Articles | Volume 17, issue 1
Hydrol. Earth Syst. Sci., 17, 325–339, 2013
Hydrol. Earth Syst. Sci., 17, 325–339, 2013

Research article 28 Jan 2013

Research article | 28 Jan 2013

How will climate change modify river flow regimes in Europe?

C. Schneider1, C. L. R. Laizé2, M. C. Acreman2, and M. Flörke1 C. Schneider et al.
  • 1Center for Environmental Systems Research, University of Kassel, Wilhelmshöher Allee 47, 34117 Kassel, Germany
  • 2Centre for Ecology and Hydrology, Wallingford, Maclean Building, Crowmarsh Gifford, OX10 8BB, UK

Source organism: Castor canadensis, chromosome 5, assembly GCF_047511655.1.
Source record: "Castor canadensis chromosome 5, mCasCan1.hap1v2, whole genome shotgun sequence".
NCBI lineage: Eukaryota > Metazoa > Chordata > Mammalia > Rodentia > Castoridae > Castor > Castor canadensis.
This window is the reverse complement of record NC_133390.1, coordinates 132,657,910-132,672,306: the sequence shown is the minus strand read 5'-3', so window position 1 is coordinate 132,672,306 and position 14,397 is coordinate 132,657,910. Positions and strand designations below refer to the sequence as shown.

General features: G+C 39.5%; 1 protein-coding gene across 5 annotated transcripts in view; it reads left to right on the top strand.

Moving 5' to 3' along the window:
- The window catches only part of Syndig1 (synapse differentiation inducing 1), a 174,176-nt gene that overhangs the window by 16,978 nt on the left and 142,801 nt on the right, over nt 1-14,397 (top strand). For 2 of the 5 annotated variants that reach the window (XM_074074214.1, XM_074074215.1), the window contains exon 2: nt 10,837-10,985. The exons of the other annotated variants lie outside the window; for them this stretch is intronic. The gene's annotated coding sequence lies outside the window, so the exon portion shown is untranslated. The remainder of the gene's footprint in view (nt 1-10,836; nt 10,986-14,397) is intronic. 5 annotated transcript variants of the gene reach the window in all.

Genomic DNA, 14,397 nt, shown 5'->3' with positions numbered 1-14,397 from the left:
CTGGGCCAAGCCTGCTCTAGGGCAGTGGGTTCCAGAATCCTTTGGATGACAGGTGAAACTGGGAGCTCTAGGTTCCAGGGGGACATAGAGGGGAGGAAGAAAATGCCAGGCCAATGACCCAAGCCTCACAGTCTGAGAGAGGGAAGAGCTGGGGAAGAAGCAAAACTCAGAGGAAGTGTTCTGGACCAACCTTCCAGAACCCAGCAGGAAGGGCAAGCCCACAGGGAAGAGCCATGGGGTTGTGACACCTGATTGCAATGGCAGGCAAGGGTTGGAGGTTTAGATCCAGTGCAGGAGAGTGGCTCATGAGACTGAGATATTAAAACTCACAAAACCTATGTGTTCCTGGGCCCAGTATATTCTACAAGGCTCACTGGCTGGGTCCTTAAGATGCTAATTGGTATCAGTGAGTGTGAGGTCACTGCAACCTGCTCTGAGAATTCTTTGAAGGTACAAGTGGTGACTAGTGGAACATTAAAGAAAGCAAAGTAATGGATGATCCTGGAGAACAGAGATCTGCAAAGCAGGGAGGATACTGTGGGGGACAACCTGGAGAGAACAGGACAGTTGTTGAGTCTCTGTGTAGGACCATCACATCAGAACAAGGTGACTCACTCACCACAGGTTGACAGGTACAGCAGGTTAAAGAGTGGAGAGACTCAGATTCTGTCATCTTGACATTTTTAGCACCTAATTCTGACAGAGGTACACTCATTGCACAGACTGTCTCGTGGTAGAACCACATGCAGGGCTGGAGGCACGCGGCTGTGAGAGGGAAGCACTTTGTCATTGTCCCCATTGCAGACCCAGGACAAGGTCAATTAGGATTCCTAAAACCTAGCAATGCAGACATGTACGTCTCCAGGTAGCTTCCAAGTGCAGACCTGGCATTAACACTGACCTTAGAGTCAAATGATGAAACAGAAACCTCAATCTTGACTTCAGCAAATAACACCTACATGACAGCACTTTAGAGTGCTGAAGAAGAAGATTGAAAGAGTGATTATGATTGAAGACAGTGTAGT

Abstract. Worldwide, flow regimes are being modified by various anthropogenic impacts and climate change induces an additional risk. Rising temperatures, declining snow cover and changing precipitation patterns will interact differently at different locations. Consequently, in distinct climate zones, unequal consequences can be expected in matters of water stress, flood risk, water quality, and food security. In particular, river ecosystems and their vital ecosystem services will be compromised as their species richness and composition have evolved over long time under natural flow conditions. This study aims at evaluating the exclusive impacts of climate change on river flow regimes in Europe. Various flow characteristics are taken into consideration and diverse dynamics are identified for each distinct climate zone in Europe. In order to simulate present-day natural flow regimes and future flow regimes under climate change, the global hydrology model WaterGAP3 is applied. All calculations for current and future conditions (2050s) are carried out on a 5' × 5' European grid. To address uncertainty, bias-corrected climate forcing data of three different global climate models are used to drive WaterGAP3. Finally, the hydrological alterations of different flow characteristics are quantified by the Indicators of Hydrological Alteration approach. Results of our analysis indicate that on the European scale, climate change can be expected to modify flow regimes remarkably. This is especially the case in the Mediterranean (due to drier conditions with reduced precipitation across the year) and in the boreal climate zone (due to reduced snowmelt, increased precipitation, and strong temperature rises). In the temperate climate zone, impacts increase from oceanic to continental. Regarding single flow characteristics, strongest impacts on timing were found for the boreal climate zone. This applies for both high and low flows. Flow magnitudes, in turn, will be predominantly altered in the Mediterranean but also in the Northern climates. At the end of this study, typical future flow regimes under climate change are illustrated for each climate zone.